This story was triggered by something I read during the coverage of the tragedy of the downed Russian submarine ‘Kursk’ in the Barents Sea in 2000. It was noted that there had been other such incidents during Soviet times, and that the few submariners who had survived accidents of this sort reported feeling that when they were going up through the escape hatch through the layers of water above, they were entering a different world, out of time..
It is also very much inspired by traditional stories of selkies, which have fascinated me ever since I was a child.
Originally published in ‘The Mutant Files’ anthology(USA) in 2001, it was also republished in my collection, The Great Deep and Other Tales of the Uncanny. I hope you enjoy it–and a very happy and peaceful festive season to one and all!
The Great Deep
by Sophie Masson.
Full fathom five thy father lies;
Of his bones are coral made;
Those are pearls that were his eyes;
Nothing of him that does fade
But doth suffer a sea-change
Into something rich and strange.
(from The Tempest, by William Shakespeare)
If it had not been for his son Henry’s broken heart, the Reverend Doctor William Featherstone would never have been on the remote little Welsh beach on that bright, fateful summer morning in the year 1712. If poor naive Henry had understood the nature of the light-footed, light-headed Imogen he had set his heart and soul on, Dr Featherstone would have been comfortably ensconced that day in his lodgings in Oxford, working busily on the notes for the latest chapter of his vast compendium of natural and unnatural history.
Now, a broken heart, despite the sufferer’s perception of it, is not usually fatal. But in Henry’s case, it very nearly was. The night after Imogen had laughed his love to scorn, Henry’s manservant Roley had found his young master insensible in his room, having taken what he presumed to be a lethal dose of laudananum—which fortunately it had not been, only enough to make him very ill indeed.
Henry had shown little gratitude at being pushed back into the world. ‘Why didn’t you leave me to die?’ he had cried out to his father from his sickbed.
‘You could hardly expect me to do that,’ pointed out his father, reasonably. ‘You are my only child, after all.’
Henry sighed bitterly.’Nothing in life has any savour any more, for Imogen will never love me; worse, she despises me.’
‘Why then, return the compliment, with interest,’ said Dr Featherstone, briskly.
‘Oh, father, how can you speak thus! But then, you don’t understand about love, at your age,’ said his son, closing his eyes .
Foolish, commonplace words: but they had stung Dr Featherstone deep inside a place he had thought carapaced long ago. He looked at his son’s face—the skin very pale, the dark, soft, cropped hair, the long, dark eyelashes curving on the hollow cheeks—and for one terrible moment, saw the face of his beloved wife Cristin, Henry’s mother, lying there in her last illness. ‘Water on the lungs,’ some quack doctor had called the strange illness that had made her waste away so quickly. He had not thought of her for years; had blocked her picture away from his mind. But now he spoke quickly, sharply, words he had not thought through, that he had no idea had been in his mind at all.
‘As soon as you are quite well, we will leave for Wales,’ he had said to Henry, making the young man’s eyes fly open again, and dispelling the grievous illusion, for Henry’s eyes were blue as Cristin’s had been dark brown and combative as hers had been gentle.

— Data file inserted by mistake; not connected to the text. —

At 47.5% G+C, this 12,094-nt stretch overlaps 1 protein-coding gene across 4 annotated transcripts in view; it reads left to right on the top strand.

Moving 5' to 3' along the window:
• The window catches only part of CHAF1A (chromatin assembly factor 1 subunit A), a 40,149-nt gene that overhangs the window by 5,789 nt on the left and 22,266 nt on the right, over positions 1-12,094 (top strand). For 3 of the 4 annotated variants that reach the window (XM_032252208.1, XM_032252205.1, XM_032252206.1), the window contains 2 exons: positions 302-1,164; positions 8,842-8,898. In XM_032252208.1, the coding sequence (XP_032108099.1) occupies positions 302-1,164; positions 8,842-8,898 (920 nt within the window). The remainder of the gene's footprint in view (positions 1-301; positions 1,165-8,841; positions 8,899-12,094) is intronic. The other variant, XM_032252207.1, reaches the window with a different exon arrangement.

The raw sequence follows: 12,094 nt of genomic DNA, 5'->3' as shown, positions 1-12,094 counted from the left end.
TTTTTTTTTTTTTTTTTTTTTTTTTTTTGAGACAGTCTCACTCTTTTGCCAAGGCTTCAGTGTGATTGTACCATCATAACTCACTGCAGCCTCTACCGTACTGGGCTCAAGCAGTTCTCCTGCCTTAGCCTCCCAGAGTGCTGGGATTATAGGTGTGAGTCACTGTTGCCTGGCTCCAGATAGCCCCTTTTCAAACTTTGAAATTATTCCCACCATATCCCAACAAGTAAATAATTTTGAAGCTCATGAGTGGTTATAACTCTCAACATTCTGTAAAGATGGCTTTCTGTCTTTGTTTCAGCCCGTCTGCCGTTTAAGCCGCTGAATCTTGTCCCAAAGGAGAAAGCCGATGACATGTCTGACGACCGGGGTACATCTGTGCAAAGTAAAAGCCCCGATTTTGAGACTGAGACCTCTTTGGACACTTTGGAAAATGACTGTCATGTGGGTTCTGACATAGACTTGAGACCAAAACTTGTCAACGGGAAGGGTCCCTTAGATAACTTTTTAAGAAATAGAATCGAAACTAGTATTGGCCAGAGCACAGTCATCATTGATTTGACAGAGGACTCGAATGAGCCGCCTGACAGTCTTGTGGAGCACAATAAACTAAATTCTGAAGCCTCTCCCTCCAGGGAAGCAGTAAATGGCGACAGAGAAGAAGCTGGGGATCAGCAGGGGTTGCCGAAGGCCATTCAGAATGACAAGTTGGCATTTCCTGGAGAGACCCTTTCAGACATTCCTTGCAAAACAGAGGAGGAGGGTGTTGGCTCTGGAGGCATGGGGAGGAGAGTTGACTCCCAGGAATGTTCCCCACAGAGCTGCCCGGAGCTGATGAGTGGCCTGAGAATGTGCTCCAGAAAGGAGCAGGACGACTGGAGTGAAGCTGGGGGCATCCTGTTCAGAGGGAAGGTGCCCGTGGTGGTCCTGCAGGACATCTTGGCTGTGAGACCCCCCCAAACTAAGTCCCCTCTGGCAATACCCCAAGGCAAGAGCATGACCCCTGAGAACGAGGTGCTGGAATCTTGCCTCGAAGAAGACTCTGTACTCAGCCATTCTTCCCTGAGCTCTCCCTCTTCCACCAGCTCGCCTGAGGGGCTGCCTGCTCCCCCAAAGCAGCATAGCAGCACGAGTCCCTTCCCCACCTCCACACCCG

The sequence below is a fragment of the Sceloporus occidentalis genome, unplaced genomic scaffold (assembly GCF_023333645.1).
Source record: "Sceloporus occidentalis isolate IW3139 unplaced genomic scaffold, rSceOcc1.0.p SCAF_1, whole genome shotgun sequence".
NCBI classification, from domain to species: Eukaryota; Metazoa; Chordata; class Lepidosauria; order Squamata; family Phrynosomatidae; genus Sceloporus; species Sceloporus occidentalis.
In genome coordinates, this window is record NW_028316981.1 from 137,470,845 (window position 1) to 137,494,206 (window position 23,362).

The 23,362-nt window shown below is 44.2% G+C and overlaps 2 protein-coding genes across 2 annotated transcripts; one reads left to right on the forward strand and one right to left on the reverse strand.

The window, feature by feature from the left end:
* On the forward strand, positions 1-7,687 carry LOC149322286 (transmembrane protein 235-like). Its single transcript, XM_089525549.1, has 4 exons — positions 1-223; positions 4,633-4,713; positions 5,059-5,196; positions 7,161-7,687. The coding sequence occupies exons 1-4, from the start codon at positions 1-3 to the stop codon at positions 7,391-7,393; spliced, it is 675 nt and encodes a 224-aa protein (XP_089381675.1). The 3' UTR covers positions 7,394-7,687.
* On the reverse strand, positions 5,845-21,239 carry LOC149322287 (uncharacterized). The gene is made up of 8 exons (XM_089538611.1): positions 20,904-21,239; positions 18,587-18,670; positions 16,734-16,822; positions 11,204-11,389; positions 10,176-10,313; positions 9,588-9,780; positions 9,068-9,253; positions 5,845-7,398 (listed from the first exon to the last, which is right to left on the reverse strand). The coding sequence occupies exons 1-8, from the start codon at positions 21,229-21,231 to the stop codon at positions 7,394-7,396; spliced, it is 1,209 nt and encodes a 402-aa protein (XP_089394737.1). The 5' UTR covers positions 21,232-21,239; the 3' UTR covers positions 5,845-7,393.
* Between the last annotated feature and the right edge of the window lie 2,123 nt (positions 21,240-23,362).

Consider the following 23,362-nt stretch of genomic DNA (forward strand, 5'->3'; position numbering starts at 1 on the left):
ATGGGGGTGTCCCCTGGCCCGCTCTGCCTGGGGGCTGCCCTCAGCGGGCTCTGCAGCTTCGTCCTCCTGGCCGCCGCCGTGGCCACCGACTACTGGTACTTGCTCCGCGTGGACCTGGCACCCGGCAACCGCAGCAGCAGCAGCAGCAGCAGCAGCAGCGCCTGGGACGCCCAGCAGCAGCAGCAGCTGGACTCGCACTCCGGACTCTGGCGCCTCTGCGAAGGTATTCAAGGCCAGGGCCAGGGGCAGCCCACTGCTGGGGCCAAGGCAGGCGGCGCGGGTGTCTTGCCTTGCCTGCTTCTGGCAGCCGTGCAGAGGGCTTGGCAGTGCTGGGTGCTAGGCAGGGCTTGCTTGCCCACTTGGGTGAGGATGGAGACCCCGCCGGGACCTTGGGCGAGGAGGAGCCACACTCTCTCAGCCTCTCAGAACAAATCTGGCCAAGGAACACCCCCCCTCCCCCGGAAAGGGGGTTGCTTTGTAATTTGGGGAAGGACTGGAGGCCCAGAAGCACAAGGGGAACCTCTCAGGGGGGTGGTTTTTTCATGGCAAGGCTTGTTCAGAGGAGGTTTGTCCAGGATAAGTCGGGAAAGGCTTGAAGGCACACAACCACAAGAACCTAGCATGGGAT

‘Wales! Why, Father…’ Henry stopped, confusedly. Perhaps he regretted the words he’d uttered; or perhaps he merely thought his father was acting as fathers do, according to their sons: in the way of another alien kind, another, mutant race.
‘I intended to go there this summer, in any case,’ said Dr Featherstone, in a willed return of his earlier briskness. ‘And now is as good a time as any. ‘
‘We will stay at the Red House, like in the old days?’ Henry’s sudden smile was as sweet as Cristin’s had been, and Dr Featherstone’s heart turned over most painfully.
‘Of course..’ Fussily, to hide his feelings, he went on, ‘And I hope that Mistress Llewellyn will have aired it well this spring, or we may look forward to some rather damp evenings.’
‘I am sure she will have done,’ said his son, listlessly, closing his eyes again; and Dr Featherstone saw that though Henry had him fixed again as an old fusspot, at least now the danger—to both of them–was past. Henry had not forgotten Imogen, of course; but he had something to look forward to, again. The Welsh coast; the Red House; and the smells and sights and sounds of a happy childhood. The young can easily start again, thought Dr Featherstone, rather bitterly, as he tiptoed out from the sick-room, leaving the rest of Henry’s recovery in Roley’s capable hands. Not so easy for us older folks, who must forget, for sheer survival’s sake, what it was really like to live for love.
And so it was that both Featherstones, senior and junior, found themselves back in the cliff-top Red House, on the remote south-west coast of Wales, facing the Irish Sea. The house had reputedly been built some two hundred and fifty years previously by Cristin’s legendary ancestor, Morgan Meredith. Sealmen and women, strange and wondrous mutants of the deep, were not unknown on that coast of marvels, and all who knew Morgan had no doubt he was one of them. As a baby, he had been recovered from the sea by the fisherman who became his adoptive father. More, he swam just like a sea-creature, and was always to be found in or near that element.